I want to offer a couple of points of clarification on my post “Calvinism’s Bully Problem,” and then say something about the direction I want to go with this blog.
1) I don’t believe that Calvinistic theology is inherently cruel. That’s an important point because there have been and are currently many evangelicals who say otherwise. It’s true that a Reformed interpretation of issues like election and grace do not always lead to places of intellectual and spiritual ease. But the same Apostle who rebuked the clay for presuming to answer back to the Potter wrote that God in Jesus “loved me and gave Himself up for me.” It is my opinion that the deepest understanding and thankfulness for God’s love in Jesus is accessed through an understanding of sovereignty that ascribes to God his full glory and to man his full hopelessness.
2) Why, then, are some Calvinists bullies? I think the answer lies in the fact that, historically, Reformed Christians have not sought out a “least common denominator” Christianity. They have tried to formulate creeds and doctrines that made sense of the grand narrative of Scripture and have defended those creeds against those who dissented. That, in and of itself, is a good thing.
I made perhaps an unclear comment near the end of my last post to the effect that Reformed Christians should repent of their tribalism. I should have written that they need to repent of antagonistic tribalism. What most people call “tribalism” is, I believe, a healthy and unavoidable effect of communities of believers that seek to really understand what the Bible says. As long as you have people who love the Bible, care about what it says and want others to care as well, you will have theological tribes and (at least a form of) tribalism.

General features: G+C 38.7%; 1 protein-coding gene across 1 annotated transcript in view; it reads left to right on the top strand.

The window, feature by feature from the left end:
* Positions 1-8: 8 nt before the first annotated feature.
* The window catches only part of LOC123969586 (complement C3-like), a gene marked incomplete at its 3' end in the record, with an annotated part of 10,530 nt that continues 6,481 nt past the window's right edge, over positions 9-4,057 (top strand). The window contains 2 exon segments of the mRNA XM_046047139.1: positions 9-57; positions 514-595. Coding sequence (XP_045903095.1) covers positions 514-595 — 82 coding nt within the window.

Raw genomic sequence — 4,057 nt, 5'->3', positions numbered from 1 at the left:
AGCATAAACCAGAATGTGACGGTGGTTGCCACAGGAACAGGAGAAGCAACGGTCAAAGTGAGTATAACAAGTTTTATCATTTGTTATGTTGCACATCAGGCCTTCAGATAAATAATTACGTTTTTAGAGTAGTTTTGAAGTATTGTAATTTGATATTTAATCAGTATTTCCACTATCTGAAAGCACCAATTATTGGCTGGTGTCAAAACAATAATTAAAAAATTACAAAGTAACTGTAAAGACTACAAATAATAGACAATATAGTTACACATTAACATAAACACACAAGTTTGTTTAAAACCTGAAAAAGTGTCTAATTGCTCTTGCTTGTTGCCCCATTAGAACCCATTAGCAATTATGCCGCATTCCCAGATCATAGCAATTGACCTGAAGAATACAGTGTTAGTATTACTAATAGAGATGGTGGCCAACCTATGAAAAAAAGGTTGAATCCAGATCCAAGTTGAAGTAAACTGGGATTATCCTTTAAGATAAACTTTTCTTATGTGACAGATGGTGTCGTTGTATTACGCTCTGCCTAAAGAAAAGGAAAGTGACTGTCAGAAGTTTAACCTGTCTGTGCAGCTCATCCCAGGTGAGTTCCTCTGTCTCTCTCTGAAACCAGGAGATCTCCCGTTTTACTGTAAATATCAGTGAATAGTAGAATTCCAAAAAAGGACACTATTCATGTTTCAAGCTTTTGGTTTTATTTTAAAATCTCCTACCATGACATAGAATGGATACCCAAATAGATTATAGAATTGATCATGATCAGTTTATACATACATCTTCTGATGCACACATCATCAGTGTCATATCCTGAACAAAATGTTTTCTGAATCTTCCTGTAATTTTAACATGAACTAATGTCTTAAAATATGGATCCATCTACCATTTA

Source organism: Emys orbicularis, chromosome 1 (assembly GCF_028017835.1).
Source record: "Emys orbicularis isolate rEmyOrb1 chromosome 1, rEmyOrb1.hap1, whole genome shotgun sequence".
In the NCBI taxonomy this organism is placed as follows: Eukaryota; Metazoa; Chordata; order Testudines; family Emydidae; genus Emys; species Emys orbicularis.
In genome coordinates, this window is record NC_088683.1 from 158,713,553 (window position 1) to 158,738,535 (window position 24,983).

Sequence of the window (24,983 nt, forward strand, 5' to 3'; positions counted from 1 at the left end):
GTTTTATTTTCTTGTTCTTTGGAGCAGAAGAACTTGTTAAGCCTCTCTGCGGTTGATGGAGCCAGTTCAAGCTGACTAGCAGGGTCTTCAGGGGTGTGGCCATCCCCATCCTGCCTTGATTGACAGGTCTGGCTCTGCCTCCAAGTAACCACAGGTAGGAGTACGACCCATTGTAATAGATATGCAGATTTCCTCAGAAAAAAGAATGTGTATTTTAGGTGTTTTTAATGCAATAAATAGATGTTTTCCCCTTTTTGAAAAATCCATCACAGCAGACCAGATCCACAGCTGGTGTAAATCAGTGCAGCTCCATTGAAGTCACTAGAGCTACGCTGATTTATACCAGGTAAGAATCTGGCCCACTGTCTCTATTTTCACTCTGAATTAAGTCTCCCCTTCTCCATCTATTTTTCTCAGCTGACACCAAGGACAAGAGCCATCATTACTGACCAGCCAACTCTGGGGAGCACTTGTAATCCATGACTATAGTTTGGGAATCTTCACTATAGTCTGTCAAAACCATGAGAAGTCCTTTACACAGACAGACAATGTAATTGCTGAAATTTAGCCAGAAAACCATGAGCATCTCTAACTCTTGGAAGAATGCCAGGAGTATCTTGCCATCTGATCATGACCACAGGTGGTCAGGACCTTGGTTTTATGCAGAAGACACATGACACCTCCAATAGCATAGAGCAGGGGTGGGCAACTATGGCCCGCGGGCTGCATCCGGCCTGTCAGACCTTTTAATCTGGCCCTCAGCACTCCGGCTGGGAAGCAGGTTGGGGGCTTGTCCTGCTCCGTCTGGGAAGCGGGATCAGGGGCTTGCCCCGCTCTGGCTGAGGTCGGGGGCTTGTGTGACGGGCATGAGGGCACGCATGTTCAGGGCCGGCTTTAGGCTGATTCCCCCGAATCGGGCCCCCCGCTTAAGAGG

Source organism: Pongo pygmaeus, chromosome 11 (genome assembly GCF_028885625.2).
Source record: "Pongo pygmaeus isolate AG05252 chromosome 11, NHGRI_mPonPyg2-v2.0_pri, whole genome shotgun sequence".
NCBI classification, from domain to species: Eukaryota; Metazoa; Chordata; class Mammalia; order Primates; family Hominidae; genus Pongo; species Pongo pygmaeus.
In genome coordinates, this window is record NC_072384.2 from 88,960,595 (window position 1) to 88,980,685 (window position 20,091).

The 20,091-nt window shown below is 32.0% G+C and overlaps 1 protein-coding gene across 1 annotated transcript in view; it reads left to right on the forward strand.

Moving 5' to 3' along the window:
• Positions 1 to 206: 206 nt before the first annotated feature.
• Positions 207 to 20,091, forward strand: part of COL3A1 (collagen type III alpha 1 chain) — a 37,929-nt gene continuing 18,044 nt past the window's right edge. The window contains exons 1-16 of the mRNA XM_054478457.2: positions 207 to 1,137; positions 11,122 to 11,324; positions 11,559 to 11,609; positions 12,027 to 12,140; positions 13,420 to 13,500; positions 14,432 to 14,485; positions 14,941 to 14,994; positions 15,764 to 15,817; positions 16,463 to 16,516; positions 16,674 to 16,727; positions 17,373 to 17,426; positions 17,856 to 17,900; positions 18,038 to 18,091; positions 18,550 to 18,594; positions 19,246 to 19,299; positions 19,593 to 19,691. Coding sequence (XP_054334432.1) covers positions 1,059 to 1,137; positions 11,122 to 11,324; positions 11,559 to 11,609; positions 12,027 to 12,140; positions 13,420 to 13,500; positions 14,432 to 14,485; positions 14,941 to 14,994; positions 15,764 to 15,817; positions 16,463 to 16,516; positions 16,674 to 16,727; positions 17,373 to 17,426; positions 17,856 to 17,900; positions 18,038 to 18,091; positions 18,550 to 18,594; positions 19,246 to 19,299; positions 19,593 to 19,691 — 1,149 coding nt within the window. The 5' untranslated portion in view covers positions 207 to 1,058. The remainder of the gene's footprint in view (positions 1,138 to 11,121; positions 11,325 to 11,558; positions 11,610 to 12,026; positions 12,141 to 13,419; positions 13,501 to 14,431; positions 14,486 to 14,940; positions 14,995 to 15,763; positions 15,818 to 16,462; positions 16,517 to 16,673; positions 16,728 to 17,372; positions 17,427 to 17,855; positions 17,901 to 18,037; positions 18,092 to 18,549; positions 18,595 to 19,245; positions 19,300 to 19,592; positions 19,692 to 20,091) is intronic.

I think Calvinists tend to fall into the trap of antagonism because they are theologically particular in a culture that is increasingly mandating generalities. Evangelicalism has failed to live up to the intellectual and philosophical standards set by men like Carl F.H. Henry, Francis Schaeffer and Harold Ockenga. The result is that a great number of American Christians have virtually no theological knowledge and have, as Screwtape wrote of Wormwood’s patient, “a dozen incompatible philosophies floating in” their minds. Calvinists, simply by virtue of their pursuit of theological precision, find themselves at odds with much of American evangelicalism.
This is not an excuse; it is context. And it leads me to my final point in this post.
3) One of the traps that can befall amateur bloggers is the temptation to orient their content around reactive, navel-gazing narratives that are highly Tweetable and clickable. Being a good writer is often attainable in direct proportion to how ridiculous or salacious your subject is. It’s just not that hard to criticize a far-left theologian, a conservative talk show host or a New York Times writer who speaks of “stamping out” traditional Christians.
It’s not hard, but it’s not very good. It’s not healthy to always talk about what is wrong. It’s not helpful to constantly blog about how outrageously stupid someone’s recent column is. Philippians 4 says
Finally, brothers, whatever is true, whatever is honorable, whatever is just, whatever is pure, whatever is lovely, whatever is commendable, if there is any excellence, if there is anything worthy of praise, think about these things.
Usually this verse is applied only negatively, eg, “Don’t think about that because it’s not true, honorable, etc.” But I think we should apply it positively as well. Believers are commanded to think about these things. That means we have to say no to certain trains of thought and actively pursue others instead. To think about the lovely requires beholding it. So this verse is really commanding me as a blogger to pursue whatever is true, honorable, and lovely.
I am going to do more of that. I am going to be self conscious about the level of reactionary content on this site. And hopefully in the months to come I will share thoughts that are more concerned with advancing the true and good than rebutting the false.